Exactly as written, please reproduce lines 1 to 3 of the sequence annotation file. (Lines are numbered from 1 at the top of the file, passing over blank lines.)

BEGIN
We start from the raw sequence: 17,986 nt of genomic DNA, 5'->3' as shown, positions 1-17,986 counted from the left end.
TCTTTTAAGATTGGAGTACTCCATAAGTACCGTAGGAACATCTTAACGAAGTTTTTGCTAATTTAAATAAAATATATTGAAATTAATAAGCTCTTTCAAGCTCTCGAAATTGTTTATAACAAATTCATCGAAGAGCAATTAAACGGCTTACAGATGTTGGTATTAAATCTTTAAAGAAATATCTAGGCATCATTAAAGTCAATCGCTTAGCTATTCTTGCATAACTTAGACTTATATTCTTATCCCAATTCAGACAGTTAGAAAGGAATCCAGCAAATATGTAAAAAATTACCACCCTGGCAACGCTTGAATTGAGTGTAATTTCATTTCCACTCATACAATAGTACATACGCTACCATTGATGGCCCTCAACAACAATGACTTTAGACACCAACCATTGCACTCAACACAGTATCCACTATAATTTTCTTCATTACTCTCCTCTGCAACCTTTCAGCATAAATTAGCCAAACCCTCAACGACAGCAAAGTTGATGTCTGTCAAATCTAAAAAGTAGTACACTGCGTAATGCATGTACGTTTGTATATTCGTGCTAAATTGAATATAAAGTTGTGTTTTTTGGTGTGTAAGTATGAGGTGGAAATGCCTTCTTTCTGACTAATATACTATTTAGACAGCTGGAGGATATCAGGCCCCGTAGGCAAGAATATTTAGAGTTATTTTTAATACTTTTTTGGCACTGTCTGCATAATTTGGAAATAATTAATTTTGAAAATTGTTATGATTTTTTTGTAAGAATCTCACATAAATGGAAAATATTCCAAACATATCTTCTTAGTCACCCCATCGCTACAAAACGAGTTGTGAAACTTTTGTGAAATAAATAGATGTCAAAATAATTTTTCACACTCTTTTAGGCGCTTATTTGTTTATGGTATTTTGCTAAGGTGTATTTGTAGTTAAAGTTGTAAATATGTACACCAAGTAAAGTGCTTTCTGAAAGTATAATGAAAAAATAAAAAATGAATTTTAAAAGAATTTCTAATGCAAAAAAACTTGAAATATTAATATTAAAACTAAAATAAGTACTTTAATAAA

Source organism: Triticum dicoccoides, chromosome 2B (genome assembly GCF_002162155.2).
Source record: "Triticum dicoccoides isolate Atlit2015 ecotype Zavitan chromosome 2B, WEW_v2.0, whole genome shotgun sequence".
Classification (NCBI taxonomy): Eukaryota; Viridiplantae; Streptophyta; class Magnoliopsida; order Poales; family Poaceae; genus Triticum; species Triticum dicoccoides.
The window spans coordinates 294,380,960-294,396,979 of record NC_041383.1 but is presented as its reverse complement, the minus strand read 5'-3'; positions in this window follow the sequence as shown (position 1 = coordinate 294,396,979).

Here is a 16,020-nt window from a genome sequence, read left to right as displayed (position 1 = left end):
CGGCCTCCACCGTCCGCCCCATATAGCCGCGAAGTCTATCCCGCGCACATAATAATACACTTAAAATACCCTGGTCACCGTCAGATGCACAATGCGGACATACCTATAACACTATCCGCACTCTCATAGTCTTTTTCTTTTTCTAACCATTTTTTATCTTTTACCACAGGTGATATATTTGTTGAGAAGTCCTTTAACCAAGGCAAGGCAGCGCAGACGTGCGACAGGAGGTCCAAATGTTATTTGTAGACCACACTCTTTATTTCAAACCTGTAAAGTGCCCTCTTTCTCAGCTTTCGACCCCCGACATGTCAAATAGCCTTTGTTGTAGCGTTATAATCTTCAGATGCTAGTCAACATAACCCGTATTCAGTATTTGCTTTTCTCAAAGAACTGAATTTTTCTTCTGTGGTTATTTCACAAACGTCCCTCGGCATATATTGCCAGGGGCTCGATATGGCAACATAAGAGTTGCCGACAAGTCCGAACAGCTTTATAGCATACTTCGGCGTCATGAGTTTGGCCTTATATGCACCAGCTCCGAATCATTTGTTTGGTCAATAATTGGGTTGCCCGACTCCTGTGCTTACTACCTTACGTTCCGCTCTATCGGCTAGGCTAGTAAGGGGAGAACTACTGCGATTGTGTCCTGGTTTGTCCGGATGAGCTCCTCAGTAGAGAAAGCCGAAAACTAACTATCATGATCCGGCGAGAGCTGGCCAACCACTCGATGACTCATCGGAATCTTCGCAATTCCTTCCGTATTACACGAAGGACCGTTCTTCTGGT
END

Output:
We start from the raw sequence: 17,986 nt of genomic DNA, 5'->3' as shown, positions 1-17,986 counted from the left end.
TCTTTTAAGATTGGAGTACTCCATAAGTACCGTAGGAACATCTTAACGAAGTTTTTGCTAATTTAAATAAAATATATTGAAATTAATAAGCTCTTTCAAGCTCTCGAAATTGTTTATAACAAATTCATCGAAGAGCAATTAAACGGCTTACAGATGTTGGTATTAAATCTTTAAAGAAATATCTAGGCATCATTAAAGTCAATCGCTTAGCTATTCTTGCATAACTTAGACTTATATTCTTATCCCAATTCAGACAGTTAGAAAGGAATCCAGCAAATATGTAAAAAATTACCACCCTGGCAACGCTTGAATTGAGTGTAATTTCATTTCCACTCATACAATAGTACATACGCTACCATTGATGGCCCTCAACAACAATGACTTTAGACACCAACCATTGCACTCAACACAGTATCCACTATAATTTTCTTCATTACTCTCCTCTGCAACCTTTCAGCATAAATTAGCCAAACCCTCAACGACAGCAAAGTTGATGTCTGTCAAATCTAAAAAGTAGTACACTGCGTAATGCATGTACGTTTGTATATTCGTGCTAAATTGAATATAAAGTTGTGTTTTTTGGTGTGTAAGTATGAGGTGGAAATGCCTTCTTTCTGACTAATATACTATTTAGACAGCTGGAGGATATCAGGCCCCGTAGGCAAGAATATTTAGAGTTATTTTTAATACTTTTTTGGCACTGTCTGCATAATTTGGAAATAATTAATTTTGAAAATTGTTATGATTTTTTTGTAAGAATCTCACATAAATGGAAAATATTCCAAACATATCTTCTTAGTCACCCCATCGCTACAAAACGAGTTGTGAAACTTTTGTGAAATAAATAGATGTCAAAATAATTTTTCACACTCTTTTAGGCGCTTATTTGTTTATGGTATTTTGCTAAGGTGTATTTGTAGTTAAAGTTGTAAATATGTACACCAAGTAAAGTGCTTTCTGAAAGTATAATGAAAAAATAAAAAATGAATTTTAAAAGAATTTCTAATGCAAAAAAACTTGAAATATTAATATTAAAACTAAAATAAGTACTTTAATAAA

Source organism: Triticum dicoccoides, chromosome 2B (genome assembly GCF_002162155.2).